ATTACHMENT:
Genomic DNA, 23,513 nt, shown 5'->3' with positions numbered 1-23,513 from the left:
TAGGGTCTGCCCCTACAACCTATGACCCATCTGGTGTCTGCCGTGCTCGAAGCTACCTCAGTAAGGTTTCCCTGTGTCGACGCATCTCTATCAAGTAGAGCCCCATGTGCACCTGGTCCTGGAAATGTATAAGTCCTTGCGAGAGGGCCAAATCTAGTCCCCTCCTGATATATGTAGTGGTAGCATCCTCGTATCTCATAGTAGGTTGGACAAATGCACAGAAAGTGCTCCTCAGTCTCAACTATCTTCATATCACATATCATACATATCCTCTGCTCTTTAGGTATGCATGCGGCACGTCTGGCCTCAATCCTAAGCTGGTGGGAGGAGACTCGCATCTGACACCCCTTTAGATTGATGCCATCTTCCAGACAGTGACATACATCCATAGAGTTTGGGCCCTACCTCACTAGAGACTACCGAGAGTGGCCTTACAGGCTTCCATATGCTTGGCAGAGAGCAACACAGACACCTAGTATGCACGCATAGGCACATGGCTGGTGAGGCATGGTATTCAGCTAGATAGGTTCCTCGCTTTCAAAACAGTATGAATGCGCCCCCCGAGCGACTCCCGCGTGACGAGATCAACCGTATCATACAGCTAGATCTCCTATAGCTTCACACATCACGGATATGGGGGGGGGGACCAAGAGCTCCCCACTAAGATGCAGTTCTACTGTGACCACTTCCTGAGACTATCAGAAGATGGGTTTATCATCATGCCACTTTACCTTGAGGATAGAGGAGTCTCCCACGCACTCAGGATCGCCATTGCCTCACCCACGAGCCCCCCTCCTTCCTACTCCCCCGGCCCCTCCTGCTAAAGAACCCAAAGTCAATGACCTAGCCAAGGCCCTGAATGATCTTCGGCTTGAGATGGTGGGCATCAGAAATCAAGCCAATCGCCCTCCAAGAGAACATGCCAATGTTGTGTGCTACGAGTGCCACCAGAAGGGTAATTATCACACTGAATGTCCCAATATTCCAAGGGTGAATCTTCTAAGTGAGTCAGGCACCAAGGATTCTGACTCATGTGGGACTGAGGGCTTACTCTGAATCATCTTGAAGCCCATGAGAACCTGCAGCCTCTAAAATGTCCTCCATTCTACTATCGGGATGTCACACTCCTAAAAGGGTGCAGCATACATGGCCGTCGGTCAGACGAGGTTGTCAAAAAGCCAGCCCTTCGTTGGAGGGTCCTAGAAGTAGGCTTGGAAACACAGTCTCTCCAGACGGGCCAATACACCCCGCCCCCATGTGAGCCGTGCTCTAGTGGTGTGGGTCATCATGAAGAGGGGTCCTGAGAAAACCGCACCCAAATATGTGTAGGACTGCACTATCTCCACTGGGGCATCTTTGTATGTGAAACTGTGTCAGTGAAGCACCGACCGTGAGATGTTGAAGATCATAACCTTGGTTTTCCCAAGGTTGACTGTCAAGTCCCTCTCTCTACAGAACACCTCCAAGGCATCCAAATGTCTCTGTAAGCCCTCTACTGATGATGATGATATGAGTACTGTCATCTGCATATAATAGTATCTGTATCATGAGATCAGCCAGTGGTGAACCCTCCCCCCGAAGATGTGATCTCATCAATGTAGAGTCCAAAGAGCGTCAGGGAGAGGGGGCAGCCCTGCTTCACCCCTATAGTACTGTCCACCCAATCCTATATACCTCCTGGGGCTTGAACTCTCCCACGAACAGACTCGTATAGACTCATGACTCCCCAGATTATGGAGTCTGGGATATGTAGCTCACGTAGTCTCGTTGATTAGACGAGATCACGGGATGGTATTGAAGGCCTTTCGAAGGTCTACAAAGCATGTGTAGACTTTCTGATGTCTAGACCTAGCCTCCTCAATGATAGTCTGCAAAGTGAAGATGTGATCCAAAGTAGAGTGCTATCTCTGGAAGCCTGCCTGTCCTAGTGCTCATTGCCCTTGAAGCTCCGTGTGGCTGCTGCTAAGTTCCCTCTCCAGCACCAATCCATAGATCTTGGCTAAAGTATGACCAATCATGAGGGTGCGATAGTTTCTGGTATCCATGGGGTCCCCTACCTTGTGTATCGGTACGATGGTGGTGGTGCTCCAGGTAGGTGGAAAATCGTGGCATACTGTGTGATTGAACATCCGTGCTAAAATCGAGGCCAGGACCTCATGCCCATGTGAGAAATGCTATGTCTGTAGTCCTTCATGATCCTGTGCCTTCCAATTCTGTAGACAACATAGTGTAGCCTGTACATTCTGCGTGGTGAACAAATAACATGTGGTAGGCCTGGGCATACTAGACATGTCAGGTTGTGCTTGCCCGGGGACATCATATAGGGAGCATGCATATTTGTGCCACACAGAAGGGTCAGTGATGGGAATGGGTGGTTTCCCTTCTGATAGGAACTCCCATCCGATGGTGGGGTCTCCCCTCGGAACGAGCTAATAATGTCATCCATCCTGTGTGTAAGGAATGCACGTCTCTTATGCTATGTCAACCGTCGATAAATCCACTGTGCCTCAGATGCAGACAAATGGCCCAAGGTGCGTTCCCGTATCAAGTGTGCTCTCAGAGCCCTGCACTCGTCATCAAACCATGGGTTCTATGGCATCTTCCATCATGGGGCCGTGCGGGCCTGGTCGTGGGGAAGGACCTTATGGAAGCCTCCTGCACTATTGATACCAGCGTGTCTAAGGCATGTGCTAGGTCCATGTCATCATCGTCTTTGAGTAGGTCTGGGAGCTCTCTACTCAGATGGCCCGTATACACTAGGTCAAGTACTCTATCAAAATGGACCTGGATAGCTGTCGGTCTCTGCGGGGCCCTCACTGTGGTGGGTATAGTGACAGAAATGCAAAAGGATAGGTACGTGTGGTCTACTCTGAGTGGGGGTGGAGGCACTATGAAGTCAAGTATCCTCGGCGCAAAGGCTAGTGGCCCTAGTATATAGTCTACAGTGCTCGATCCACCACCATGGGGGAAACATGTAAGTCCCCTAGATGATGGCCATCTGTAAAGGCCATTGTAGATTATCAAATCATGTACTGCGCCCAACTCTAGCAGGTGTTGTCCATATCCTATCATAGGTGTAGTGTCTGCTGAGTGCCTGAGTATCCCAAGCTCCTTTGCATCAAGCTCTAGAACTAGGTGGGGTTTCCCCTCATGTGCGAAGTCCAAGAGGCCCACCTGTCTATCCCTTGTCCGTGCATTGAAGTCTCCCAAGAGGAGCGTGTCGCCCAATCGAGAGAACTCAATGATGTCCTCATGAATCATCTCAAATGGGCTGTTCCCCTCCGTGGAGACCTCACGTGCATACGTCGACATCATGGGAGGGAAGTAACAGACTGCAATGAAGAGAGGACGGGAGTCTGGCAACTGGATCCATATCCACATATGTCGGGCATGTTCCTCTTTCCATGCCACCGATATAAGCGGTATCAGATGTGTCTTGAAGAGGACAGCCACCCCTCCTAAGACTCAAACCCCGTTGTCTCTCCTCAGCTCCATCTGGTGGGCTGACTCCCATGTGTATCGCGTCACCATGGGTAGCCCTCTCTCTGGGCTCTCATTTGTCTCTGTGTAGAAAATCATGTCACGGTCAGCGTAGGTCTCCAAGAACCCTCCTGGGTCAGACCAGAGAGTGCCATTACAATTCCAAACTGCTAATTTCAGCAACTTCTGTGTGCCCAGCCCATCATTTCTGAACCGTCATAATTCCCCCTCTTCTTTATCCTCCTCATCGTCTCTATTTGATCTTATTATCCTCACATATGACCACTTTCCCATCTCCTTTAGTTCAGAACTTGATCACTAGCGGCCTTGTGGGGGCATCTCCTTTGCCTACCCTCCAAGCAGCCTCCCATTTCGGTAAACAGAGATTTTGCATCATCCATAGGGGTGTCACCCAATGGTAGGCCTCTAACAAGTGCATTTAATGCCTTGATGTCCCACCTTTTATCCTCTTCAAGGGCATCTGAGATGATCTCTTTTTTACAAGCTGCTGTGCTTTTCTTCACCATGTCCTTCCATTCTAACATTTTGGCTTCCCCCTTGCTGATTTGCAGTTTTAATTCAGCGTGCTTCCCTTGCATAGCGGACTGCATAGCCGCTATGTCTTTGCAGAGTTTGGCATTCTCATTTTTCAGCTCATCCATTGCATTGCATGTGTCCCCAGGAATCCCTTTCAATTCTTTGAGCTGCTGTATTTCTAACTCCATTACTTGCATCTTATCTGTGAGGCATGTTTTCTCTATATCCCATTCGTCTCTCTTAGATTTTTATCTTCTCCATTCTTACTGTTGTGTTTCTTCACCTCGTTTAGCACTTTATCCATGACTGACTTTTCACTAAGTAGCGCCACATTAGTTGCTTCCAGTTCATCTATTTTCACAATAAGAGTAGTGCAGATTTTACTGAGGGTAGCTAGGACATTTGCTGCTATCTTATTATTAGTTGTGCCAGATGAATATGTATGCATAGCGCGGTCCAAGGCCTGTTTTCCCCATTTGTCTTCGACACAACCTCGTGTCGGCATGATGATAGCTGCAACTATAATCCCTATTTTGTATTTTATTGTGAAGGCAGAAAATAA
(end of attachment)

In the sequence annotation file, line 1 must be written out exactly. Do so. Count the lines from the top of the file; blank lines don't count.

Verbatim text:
Genomic DNA, 23,513 nt, shown 5'->3' with positions numbered 1-23,513 from the left: